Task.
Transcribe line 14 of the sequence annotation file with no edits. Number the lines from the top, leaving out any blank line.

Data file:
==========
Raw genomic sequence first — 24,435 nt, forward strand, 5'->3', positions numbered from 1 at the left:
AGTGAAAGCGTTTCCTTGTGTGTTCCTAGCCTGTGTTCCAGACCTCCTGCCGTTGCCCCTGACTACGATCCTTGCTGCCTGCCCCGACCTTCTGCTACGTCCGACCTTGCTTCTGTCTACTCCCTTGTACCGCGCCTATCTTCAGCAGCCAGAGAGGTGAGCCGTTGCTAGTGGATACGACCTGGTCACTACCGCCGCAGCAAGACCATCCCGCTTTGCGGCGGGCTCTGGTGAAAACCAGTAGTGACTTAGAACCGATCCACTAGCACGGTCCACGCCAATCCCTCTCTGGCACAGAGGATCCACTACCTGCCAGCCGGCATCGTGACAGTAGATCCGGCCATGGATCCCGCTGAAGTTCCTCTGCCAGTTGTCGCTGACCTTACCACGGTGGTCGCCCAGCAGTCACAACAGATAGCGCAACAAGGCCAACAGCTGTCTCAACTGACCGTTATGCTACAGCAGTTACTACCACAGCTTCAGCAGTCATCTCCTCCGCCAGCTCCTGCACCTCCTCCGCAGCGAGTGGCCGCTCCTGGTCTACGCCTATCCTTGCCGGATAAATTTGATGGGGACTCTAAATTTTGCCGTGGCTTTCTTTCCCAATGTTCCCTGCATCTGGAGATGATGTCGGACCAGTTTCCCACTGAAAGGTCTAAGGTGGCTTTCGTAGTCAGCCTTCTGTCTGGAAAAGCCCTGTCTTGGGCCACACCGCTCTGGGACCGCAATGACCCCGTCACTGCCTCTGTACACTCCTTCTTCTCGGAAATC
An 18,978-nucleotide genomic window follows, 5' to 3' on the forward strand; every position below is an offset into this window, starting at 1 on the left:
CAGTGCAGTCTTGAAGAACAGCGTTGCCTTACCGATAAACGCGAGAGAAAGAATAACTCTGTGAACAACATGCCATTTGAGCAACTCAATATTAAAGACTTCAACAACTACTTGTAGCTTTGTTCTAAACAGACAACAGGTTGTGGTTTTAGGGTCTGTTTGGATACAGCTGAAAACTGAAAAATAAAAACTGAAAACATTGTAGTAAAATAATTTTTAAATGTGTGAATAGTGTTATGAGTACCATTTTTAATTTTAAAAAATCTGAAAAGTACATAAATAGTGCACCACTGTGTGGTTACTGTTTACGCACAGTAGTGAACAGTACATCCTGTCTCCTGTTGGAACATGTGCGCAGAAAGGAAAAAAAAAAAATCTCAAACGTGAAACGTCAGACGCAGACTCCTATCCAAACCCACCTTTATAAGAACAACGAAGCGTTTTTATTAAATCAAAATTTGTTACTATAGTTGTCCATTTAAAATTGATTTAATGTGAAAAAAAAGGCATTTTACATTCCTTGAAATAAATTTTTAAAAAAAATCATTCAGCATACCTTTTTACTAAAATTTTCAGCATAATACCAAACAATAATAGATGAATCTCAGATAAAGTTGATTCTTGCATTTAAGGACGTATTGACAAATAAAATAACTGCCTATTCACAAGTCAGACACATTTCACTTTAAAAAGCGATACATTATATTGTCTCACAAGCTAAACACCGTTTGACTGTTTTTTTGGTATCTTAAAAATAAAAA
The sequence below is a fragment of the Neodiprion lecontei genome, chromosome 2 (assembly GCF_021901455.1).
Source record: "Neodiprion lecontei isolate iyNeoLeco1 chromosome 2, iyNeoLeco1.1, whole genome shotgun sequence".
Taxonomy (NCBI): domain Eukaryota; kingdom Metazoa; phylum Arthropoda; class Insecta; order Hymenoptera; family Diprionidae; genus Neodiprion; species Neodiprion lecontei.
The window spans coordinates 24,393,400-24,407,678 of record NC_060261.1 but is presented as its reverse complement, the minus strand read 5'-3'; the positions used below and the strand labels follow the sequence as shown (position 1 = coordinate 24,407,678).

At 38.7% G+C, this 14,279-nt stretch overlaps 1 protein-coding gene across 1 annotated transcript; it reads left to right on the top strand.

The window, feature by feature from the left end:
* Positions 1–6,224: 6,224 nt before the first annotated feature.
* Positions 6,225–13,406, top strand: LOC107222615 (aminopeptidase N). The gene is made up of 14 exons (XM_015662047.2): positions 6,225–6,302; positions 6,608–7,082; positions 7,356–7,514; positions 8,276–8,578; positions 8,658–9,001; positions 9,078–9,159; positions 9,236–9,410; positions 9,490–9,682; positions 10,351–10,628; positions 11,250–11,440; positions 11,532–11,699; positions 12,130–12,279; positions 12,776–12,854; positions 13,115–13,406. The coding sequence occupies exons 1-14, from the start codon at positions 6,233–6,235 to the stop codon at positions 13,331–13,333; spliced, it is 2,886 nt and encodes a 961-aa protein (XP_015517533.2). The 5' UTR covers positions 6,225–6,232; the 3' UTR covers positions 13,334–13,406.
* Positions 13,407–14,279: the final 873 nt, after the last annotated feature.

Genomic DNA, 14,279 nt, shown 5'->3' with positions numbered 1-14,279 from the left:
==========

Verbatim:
Genomic DNA, 14,279 nt, shown 5'->3' with positions numbered 1-14,279 from the left: